Rheumatoid arthritis (RA) is a systemic inflammatory disorder that mainly affects the joints. When left untreated, the disease can result in irreversible joint damage with high morbidity and mortality. Disease-modifying antirheumatic drugs are the cornerstones of treatment in RA. Disease-modifying antirheumatic drugs not only ameliorate the clinical signs and symptoms of disease, but also prevent the radiographic progression of joint damage. Methotrexate is one such disease-modifying antirheumatic drug that has been used in the treatment of RA for over two decades with excellent long-term efficacy and safety. However, there is significant variability in patients' response to methotrexate, both in terms of efficacy and toxicity. At the present time, there are no reliable means of predicting, a priori, an individual patient's response to methotrexate. In this review, recent published literature on the pharmacogenetics of methotrexate in RA is highlighted. Pharmacogenetics may be a powerful tool for optimizing methotrexate therapy in patients with RA.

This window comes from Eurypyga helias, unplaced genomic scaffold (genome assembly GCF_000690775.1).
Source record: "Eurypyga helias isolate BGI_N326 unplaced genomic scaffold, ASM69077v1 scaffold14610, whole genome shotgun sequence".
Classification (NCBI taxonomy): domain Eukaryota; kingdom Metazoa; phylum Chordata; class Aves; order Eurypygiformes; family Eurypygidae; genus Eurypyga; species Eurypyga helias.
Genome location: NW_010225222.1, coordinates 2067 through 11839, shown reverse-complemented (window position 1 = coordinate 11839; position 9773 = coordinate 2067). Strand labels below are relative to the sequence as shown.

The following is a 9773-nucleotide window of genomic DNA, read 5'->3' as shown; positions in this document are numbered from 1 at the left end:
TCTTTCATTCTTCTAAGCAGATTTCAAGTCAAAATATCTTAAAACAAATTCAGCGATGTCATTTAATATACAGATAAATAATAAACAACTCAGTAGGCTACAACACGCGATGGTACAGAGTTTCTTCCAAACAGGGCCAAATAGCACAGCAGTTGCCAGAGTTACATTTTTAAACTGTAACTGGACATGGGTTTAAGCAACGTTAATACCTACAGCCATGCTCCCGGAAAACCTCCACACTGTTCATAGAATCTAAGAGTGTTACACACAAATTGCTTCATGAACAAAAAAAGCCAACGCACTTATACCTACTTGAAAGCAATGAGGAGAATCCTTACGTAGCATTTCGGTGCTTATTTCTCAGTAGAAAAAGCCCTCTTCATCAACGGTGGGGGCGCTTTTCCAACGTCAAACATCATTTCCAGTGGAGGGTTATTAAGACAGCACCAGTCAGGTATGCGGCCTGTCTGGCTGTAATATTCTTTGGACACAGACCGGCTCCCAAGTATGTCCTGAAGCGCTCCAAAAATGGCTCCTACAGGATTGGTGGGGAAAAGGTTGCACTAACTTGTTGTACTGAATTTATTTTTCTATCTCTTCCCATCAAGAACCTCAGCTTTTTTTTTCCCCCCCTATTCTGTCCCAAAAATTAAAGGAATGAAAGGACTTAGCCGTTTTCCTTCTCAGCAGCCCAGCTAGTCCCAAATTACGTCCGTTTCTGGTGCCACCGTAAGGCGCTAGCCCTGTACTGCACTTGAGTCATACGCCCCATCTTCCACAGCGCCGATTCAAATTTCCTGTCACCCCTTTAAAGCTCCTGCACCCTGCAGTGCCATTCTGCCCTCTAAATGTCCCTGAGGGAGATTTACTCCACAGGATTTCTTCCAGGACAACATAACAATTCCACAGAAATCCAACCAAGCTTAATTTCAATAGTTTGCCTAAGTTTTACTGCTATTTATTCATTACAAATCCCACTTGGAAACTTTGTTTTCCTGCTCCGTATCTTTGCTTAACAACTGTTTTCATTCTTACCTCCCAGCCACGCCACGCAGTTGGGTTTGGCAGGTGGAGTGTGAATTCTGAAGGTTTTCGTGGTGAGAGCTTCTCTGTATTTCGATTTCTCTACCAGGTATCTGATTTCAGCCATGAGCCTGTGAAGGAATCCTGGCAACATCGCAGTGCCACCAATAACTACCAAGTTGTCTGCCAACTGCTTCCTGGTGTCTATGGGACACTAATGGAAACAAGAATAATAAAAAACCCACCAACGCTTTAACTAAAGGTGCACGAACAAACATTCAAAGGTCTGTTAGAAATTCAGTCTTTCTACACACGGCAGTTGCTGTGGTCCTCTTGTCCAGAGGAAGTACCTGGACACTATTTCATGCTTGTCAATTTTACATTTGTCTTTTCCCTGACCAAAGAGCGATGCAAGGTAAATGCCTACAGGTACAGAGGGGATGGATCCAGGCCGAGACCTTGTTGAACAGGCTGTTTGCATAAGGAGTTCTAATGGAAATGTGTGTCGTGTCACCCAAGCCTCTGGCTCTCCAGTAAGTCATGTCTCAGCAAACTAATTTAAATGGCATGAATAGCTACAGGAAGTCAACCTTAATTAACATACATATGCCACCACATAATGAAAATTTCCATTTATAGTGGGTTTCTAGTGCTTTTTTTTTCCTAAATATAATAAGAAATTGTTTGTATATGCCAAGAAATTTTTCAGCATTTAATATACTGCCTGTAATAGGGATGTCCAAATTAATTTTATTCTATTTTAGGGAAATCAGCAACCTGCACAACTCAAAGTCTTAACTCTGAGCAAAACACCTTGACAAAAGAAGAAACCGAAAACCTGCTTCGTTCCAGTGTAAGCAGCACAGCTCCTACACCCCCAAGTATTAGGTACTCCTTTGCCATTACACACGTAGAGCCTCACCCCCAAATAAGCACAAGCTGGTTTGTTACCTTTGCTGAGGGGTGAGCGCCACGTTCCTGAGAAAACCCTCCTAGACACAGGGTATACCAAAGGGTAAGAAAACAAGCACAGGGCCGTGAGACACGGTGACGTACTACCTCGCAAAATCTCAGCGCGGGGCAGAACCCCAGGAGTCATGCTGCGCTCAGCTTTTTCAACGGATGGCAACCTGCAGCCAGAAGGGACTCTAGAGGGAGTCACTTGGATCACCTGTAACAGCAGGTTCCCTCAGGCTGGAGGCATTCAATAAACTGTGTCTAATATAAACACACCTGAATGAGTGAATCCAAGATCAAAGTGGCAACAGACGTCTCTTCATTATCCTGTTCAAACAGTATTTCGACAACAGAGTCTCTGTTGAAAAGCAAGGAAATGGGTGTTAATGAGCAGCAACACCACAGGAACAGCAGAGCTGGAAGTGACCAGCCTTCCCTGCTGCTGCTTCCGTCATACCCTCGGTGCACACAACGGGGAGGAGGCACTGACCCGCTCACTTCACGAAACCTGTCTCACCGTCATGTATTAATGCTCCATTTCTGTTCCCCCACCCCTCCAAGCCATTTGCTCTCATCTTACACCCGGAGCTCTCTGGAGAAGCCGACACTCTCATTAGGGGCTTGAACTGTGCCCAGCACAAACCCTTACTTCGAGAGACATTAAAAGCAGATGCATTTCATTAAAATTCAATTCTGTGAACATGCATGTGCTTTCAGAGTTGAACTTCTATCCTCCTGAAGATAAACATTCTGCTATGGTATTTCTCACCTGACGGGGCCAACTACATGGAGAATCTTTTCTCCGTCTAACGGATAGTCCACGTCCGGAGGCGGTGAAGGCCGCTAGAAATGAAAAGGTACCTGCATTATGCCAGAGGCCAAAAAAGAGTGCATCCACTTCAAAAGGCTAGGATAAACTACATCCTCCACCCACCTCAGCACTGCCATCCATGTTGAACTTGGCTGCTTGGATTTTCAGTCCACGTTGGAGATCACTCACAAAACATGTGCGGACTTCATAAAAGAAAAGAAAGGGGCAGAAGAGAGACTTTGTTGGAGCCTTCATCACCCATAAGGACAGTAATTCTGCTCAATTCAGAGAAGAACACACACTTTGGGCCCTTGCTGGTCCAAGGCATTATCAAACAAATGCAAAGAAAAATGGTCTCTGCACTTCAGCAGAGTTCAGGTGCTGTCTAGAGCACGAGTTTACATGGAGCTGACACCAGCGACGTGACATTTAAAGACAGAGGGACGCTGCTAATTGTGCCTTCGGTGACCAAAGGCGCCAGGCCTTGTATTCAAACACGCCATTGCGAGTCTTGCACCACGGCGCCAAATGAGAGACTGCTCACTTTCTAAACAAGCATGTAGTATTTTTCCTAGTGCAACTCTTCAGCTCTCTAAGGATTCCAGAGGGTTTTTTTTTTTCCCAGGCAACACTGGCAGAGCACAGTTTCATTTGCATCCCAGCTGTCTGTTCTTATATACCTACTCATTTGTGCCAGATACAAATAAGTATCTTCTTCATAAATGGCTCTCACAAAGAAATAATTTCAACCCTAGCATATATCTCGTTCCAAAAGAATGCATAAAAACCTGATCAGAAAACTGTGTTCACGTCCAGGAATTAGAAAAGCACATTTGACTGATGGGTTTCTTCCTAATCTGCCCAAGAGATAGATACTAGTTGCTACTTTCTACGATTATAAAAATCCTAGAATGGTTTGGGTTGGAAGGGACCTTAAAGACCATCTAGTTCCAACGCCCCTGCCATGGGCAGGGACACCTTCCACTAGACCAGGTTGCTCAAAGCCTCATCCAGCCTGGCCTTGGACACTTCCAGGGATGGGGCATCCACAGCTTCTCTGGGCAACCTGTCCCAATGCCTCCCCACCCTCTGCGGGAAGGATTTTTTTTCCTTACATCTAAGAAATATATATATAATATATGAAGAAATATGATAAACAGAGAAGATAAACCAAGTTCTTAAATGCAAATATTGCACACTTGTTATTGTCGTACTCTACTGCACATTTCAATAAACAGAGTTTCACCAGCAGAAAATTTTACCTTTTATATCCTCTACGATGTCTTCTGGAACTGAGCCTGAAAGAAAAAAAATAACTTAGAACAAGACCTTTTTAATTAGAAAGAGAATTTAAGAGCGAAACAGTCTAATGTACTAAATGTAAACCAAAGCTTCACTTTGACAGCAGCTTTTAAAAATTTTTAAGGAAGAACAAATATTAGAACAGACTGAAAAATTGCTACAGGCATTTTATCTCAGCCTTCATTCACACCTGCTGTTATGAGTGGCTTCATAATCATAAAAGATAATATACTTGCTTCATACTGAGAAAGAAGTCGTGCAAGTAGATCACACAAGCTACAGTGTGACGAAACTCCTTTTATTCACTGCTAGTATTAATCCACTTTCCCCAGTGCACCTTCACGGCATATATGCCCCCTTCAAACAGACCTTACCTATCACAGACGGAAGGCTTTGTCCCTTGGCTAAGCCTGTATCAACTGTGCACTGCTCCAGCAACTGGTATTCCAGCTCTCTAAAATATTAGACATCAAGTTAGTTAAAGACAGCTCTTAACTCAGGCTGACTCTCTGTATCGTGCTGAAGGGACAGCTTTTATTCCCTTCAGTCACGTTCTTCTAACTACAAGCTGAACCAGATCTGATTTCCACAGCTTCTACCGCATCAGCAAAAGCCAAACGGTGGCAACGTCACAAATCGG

- Rheumatoid arthritis